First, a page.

Academic journal article Bulletin of the World Health Organization

Performance of Case Definitions Used for Influenza Surveillance among Hospitalized Patients in a Rural Area of India/Resultats Des Definitions De Cas Utilisees Pour la Surveillance De la Grippe Chez Des Patients Hospitalises Dans Une Region Rurale De l'Inde/Consideracion De Las Definiciones De Casos Empleadas Para la Vigilancia De la Gripe Entre Los Pacientes Hospitalizados En Un Area Rural De India

Academic journal article Bulletin of the World Health Organization

Performance of Case Definitions Used for Influenza Surveillance among Hospitalized Patients in a Rural Area of India/Resultats Des Definitions De Cas Utilisees Pour la Surveillance De la Grippe Chez Des Patients Hospitalises Dans Une Region Rurale De l'Inde/Consideracion De Las Definiciones De Casos Empleadas Para la Vigilancia De la Gripe Entre Los Pacientes Hospitalizados En Un Area Rural De India

Article excerpt

Introduction

Case definitions for influenza surveillance need to be simple, easily understood and easily implemented. The international standardization of such case definitions is difficult, partly because the optimal choice of case definition depends on the population involved and the objectives of the surveillance. The World Health Organization (WHO) arranged a consultation on this topic in 2011 and is currently developing a document to describe minimum global standards for influenza surveillance case definitions. In the surveillance of severe influenza requiring hospitalization, the WHO currently recommends a particular case definition for severe acute respiratory illness: "cough or sore throat, plus measured fever, shortness of breath and need for hospitalization" (Table 1). In the surveillance of outpatient influenza, however, WHO recommends using the case definition for influenza-like illness (measured fever plus cough or sore throat). Despite this recommendation, in some countries a case definition for acute respiratory illness is used to evaluate outpatient influenza.

The case definitions used in national and regional influenza surveillance programmes often differ from those recommended by WHO. (1-8) However, most case definitions used for influenza surveillance include measured or reported fever as well as cough and/or sore throat. Some also include constitutional symptoms, such as joint pain, myalgia, headache and/or malaise. A case definition for febrile acute respiratory illness has been used in the detection of influenza in research settings. (9)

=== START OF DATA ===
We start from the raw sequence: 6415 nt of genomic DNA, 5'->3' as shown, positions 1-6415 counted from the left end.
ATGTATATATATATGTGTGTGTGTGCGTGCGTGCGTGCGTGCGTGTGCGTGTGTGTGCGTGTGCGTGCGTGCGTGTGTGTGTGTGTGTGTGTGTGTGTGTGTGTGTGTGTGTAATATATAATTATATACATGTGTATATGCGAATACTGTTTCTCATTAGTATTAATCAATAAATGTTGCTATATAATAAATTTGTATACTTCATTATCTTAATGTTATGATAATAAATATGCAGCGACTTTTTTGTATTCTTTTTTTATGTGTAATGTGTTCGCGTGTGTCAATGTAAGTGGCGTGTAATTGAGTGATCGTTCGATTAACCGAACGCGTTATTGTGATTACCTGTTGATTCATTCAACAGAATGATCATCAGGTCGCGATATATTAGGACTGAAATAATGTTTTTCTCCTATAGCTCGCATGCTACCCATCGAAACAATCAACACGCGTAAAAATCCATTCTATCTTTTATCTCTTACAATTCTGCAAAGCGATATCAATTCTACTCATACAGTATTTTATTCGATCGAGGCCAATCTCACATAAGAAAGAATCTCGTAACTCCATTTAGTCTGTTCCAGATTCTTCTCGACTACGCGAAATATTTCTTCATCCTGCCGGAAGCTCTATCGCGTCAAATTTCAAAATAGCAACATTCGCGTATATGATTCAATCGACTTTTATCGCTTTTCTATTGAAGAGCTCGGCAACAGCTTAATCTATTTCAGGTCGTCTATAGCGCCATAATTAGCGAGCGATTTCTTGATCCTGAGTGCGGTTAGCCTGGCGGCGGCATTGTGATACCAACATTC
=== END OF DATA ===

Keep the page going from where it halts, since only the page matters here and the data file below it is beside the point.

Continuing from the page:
The performance of influenza case definitions has been evaluated many times but only among ambulatory or hospitalized patients with fever or respiratory symptoms. (10-20) Such evaluations may have missed influenza cases with atypical clinical presentations, particularly those caused by acute exacerbations of underlying disease. In the Hong Kong Special Administrative Region of China and in the United States of America, >75% of all cases of influenza-associated severe disease have been found to be classified not as influenza but under the underlying condition (e.g. cardiovascular disease, chronic lung disease or diabetes) that placed the individuals at risk. (21,22)

We conducted a study to estimate the burden of hospitalized influenza in a rural community in western India between 2009 and 2011. To maximize the detection of patients with hospitalized influenza, we screened all hospital admissions and enrolled patients with any acute medical illness of recent onset, including acute exacerbations of underlying chronic conditions. After using a reverse-transcription polymerase chain reaction (PCR) to identify patients infected with influenza virus, we retrospectively evaluated the sensitivity and specificity of various case definitions, including those that are commonly used for the detection of influenza among hospitalized patients.

Methods

Setting

The study area of Vadu lies in Pune district, 30 km to the northeast of Pune city, in western India. Vadu has a health-care infrastructure that is typical of a rural area in close proximity to a larger town or city in India. The public sector includes a rural hospital and primary health centres and the private sector includes several small general hospitals. Medical care is easily accessible. Most residents seek care in the private sector, which is largely unregulated. Hospital admission, treatment and pricing guidelines are often unclear, not standardized and subject to the providers' preferences. For the present study, surveillance for hospitalized influenza cases was conducted in 29 general public and private hospitals (with a mean of 15 beds per hospital) in and around the 22 villages of the Vadu Demographic Surveillance Area (DSA) in Pune district. In the study area, the monsoon and winter seasons run from June to September and November to February, respectively. …

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